In the final installment of our Lady Boss + Personal Finance series, we’re going to discuss saving for the future and that big elephant in the room: retirement. The days of pension plans and financial security after retirement are long gone. Today, no one holds your hand and walks you through the process. But the idea of saving for decades in the future may intimidate you to the point of paralysis: where do you start? Fortunately, financial advisor Galia Gichon breaks down the basics so you can start saving well before 70.
Image courtesy of Lifehacker
How Much Do I Need?
While everyone needs to save for retirement, the target number varies for everyone. To pinpoint your target, grab a Post-It note and jot down the following information:
- your age
- the amount of money you’ve saved for retirement to date
- your current annual salary
- the amount of money you are currently saving each month
- your investment style–are you conservative, moderate, or aggressive?
- the year you wish you retire
With this information as a guide, head over to Fidelity’s My Plan Snapshot and input your answers into its handy calculator. This tool provides a visual to show where you are and where you want to be. Did its results make you panic? Don’t worry; play with the sliding toolbars to adjust your age of retirement, your monthly contribution, or your investment style. There’s no “right” answer for how to retire: you can retire later, work part-time later in life, or increase your contribution when you’re financially able. The only way you can reach your retirement goals is if you find out where you are right now.
How Do I Start?
Once you know your retirement goal, it’s time to get saving. Tossing money into a savings account may work for short term goals, but it doesn’t work as hard to achieve long term growth. In order to hit your mark, you need to invest.
Essentially, all these plans function in similar ways. First, you pick your portfolio of investments from this pool of options.
- Mutual funds: (a group of investments)
- Stocks (equity in a company)
- Bonds (loans to the government)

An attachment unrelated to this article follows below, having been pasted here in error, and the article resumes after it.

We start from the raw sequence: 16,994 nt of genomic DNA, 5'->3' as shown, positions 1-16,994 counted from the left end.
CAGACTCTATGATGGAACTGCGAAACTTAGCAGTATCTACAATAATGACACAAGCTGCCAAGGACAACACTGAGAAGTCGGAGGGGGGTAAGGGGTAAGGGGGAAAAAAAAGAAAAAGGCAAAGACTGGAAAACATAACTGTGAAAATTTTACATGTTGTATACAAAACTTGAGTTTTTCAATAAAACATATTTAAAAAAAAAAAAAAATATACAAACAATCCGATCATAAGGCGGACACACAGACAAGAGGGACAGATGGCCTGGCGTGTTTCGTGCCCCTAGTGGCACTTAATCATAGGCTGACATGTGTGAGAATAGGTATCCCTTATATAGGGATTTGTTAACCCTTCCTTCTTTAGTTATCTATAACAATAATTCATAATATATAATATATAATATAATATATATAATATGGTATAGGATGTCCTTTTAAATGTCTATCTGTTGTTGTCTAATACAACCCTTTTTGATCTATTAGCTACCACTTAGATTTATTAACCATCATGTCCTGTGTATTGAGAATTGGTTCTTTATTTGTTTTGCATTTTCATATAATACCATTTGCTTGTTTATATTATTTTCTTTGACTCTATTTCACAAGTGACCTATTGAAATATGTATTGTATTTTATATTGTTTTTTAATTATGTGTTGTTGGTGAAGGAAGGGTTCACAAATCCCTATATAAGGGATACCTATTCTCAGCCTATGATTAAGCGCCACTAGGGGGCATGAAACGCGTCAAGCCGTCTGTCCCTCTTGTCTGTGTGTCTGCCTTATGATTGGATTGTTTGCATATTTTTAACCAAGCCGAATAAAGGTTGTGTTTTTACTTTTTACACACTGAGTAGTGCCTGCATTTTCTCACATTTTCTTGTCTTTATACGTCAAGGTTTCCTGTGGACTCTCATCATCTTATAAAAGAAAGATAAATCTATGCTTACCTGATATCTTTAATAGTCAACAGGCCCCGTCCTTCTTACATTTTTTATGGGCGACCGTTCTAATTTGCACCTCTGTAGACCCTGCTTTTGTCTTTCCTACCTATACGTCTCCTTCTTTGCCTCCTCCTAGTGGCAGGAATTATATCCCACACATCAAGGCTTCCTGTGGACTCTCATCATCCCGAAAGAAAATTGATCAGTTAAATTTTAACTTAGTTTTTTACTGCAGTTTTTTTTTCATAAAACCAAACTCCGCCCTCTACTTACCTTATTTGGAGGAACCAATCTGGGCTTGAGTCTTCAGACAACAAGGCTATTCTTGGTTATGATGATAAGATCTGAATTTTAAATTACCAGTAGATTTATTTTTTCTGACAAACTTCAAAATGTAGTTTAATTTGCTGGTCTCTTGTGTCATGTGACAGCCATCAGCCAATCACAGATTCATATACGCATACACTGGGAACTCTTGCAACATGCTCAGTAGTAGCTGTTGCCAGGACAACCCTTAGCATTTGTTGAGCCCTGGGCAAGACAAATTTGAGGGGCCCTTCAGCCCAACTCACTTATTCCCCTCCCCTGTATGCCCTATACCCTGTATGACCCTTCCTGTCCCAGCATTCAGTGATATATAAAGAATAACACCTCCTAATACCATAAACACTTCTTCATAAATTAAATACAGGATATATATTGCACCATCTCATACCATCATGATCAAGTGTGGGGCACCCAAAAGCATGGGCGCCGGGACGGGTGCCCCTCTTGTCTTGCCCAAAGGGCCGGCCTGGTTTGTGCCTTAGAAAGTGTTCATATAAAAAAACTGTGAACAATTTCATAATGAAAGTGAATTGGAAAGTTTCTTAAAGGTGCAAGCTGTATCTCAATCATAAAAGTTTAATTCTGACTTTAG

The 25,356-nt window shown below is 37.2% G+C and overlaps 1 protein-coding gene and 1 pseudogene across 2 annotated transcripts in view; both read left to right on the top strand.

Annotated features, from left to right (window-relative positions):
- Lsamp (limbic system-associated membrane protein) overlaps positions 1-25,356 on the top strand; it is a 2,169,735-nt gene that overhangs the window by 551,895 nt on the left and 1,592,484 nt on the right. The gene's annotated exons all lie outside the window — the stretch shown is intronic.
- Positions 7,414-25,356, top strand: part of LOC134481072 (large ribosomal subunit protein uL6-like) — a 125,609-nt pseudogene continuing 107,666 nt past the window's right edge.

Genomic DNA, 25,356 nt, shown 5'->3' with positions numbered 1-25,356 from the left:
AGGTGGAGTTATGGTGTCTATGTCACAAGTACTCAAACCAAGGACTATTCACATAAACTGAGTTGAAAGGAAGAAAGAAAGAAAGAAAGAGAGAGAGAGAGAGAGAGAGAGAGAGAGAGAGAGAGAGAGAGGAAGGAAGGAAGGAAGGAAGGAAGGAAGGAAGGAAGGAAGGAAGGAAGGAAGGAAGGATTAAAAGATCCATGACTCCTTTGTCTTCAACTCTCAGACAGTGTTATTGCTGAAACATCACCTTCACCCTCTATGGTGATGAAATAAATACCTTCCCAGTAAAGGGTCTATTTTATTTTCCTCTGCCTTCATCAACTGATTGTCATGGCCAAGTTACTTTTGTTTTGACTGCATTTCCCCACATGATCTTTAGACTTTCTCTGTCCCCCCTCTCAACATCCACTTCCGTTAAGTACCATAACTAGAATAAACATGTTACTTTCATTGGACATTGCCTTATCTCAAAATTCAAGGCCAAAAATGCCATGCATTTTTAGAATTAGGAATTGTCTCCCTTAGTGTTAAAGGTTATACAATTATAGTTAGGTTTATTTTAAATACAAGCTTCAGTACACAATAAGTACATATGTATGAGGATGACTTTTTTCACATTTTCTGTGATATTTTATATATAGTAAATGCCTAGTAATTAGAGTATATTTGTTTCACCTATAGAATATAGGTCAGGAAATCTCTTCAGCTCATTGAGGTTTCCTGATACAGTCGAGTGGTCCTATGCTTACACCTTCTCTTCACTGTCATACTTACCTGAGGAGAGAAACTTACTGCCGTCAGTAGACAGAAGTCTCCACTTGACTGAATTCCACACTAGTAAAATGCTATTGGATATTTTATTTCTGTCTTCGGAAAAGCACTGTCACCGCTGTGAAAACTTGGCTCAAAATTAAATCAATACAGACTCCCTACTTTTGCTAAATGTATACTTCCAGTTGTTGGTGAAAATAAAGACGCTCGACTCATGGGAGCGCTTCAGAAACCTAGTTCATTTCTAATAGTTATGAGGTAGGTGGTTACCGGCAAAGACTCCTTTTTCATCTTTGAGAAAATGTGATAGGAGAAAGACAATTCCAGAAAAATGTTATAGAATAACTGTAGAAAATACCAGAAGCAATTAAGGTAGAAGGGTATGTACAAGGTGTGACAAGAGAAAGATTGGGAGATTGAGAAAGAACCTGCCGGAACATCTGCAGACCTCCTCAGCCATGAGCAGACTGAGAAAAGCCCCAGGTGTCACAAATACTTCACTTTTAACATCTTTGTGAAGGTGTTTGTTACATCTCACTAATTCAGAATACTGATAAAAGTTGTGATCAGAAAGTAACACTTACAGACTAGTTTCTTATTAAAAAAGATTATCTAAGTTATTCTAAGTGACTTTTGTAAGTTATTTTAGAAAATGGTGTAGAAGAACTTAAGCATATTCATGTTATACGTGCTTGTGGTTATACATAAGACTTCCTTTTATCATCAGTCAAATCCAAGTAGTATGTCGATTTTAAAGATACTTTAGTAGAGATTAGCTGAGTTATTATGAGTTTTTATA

- Exchange Traded Funds (a group of investments traded like one stock)
- Hedge Funds (aggressive risky investments)
Your portfolio may contain all or only some of those choices. Typically, your level of risk decreases as you get closer to retirement because you have more to lose. When you’re just starting out, you have more time to recoup a loss, so you may incorporate more risk.
Who Can Help?
If you are not an investment expert like Galia, don’t fear. There are plenty of people you can turn to for help. Start by asking if your company offers a 401(k) or 403(b) and sign up right away. Many locations offer matching programs, so you’re essentially leaving money on the table by not participating.
If you’re a freelance employee or if you’re interested in the Roth or Traditional IRAs, chat with a representative of your local bank. You can also compare rates with online services like Vanguard, Fidelity, or Schwab. These companies walk you through the steps of choosing your portfolio and field any questions you have along the way.
Extra Credit Reading List
Inspired to learn more about your finances? Galia’s a gem and compiled a list of further resources for you to explore. Take a look and remember: you’re not alone. Everyone gets nervous about money, but only you have the power to control yours. Huge thanks to Galia and Tracy Candido of Lady Boss for another fantastically informative event.
Money Rules: The Simple Path to Lifelong Security by Jean Chatzky
Get a Financial Life: Personal Finance in Your Twenties and Thirties by Beth Kobliner
The Intelligent Investor: The Classic Text on Value Investing by Benjamin Graham